Before I jump in, you can read the December update features some of Mission #5 as context for the switch to the Square Grid. https://www.kickstarter.com/projects/littleorbit/unsung-story-tale-of-the-guardians/posts/2358636
Mission #5 notes from our Lead Designer
Hey, everyone! This is Jared from the Unsung Story design team. I want to give you all a quick behind the scenes look at some of the design ideas and goals we had for one of the early missions in Unsung Story. Note: There may be some very minor story spoilers below, but nothing that would ruin any major surprises.
When designing the Branholme Clocktower Courtyard (Mission #5) we had several goals we wanted to achieve. First, we wanted to give players a look at a Branholme exterior location that depicted a more developed urban area. Up to this point in the narrative, most of the combat had taken place in areas that were either building interiors or on the outskirts of the city. Here, for the first time, you will get to see a clear picture of the city's architecture, its climate, and the heavy influence of mechanical technology that has seeped into the many aspects of the culture. Many of those ideas are visible in the concept images and story boards.
The story board images were created back when we were committed to the hexagonal grid. We have since moved to a square grid and so these images are not accurate anymore, but they still do a great job of getting across the major concepts and themes that we want to preserve.
Another important aspect of this level is that it's the first mission in which you will encounter non-monster enemies. The enemies you've battled until this point have been monsters, but here you will need to face off against humanoid characters that are enemy Mercenaries, Archers, and Berserkers - job roles that you will also have access to as you progress through the game. This creates a whole new type of challenge, as these units have a wider range of attacks and skills they can use, including using healing or revival items. From a design perspective, it means that the mission objective (and the level design itself) can afford to be more straightforward, allowing the increased complexity of the new enemy unit types to be the focus.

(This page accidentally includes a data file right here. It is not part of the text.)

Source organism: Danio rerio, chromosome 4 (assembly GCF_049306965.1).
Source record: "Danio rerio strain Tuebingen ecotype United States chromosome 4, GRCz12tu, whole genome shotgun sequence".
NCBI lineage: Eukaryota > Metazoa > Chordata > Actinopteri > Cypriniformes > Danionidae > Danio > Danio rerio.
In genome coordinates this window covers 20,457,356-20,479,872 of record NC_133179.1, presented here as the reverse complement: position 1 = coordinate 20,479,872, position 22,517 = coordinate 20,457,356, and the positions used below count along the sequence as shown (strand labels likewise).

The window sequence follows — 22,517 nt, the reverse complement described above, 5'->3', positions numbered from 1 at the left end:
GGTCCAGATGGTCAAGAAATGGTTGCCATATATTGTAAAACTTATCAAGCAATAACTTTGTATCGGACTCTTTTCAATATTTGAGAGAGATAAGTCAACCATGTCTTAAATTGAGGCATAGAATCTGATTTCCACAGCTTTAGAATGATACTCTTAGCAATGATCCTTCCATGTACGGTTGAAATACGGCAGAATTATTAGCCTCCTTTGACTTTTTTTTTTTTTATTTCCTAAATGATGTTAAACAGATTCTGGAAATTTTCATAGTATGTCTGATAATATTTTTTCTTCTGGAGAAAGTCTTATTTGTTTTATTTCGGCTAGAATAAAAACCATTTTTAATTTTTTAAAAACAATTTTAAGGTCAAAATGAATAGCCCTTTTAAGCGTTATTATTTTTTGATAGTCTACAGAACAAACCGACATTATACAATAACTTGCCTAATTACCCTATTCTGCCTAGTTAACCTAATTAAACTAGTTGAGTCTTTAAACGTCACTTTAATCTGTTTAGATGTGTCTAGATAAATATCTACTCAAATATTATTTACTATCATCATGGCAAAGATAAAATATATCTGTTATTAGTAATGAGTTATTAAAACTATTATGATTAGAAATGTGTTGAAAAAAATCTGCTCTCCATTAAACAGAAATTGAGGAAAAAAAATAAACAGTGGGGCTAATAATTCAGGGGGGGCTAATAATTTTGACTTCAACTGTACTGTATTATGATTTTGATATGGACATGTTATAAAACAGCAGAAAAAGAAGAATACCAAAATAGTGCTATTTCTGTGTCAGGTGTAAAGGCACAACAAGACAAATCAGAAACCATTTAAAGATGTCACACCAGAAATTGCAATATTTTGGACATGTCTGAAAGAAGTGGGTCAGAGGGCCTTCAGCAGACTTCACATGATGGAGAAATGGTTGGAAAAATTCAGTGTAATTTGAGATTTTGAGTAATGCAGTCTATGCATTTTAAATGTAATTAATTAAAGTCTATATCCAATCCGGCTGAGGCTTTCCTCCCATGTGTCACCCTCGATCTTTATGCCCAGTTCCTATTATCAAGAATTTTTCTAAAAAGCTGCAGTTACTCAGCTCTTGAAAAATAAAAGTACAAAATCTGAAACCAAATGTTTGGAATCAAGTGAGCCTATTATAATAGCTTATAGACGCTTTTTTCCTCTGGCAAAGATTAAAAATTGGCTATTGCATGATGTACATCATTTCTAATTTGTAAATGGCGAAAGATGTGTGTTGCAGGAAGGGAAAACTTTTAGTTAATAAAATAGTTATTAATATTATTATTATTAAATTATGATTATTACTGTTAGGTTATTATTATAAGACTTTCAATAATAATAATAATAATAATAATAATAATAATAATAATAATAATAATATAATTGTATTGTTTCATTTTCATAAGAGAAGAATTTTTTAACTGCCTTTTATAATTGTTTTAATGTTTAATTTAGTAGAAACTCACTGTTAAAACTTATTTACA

The goal of this mission is to save some important NPCs who have barricaded themselves within the clocktower to avoid danger from the invading Saxtel fighters. Luckily you will have the help of Brienze and Sirena in this mission, two important story characters who are welcome allies in a fight. In order to win, all the Saxtel enemies will need to be knocked out, before Brienze, Sirena, or your main player character are killed. You get to control both Brienze and Sirena as playable characters, adding another unique element to this battle. As we continue to build out all the pieces, I think it's shaping up to be a really fun and memorable level.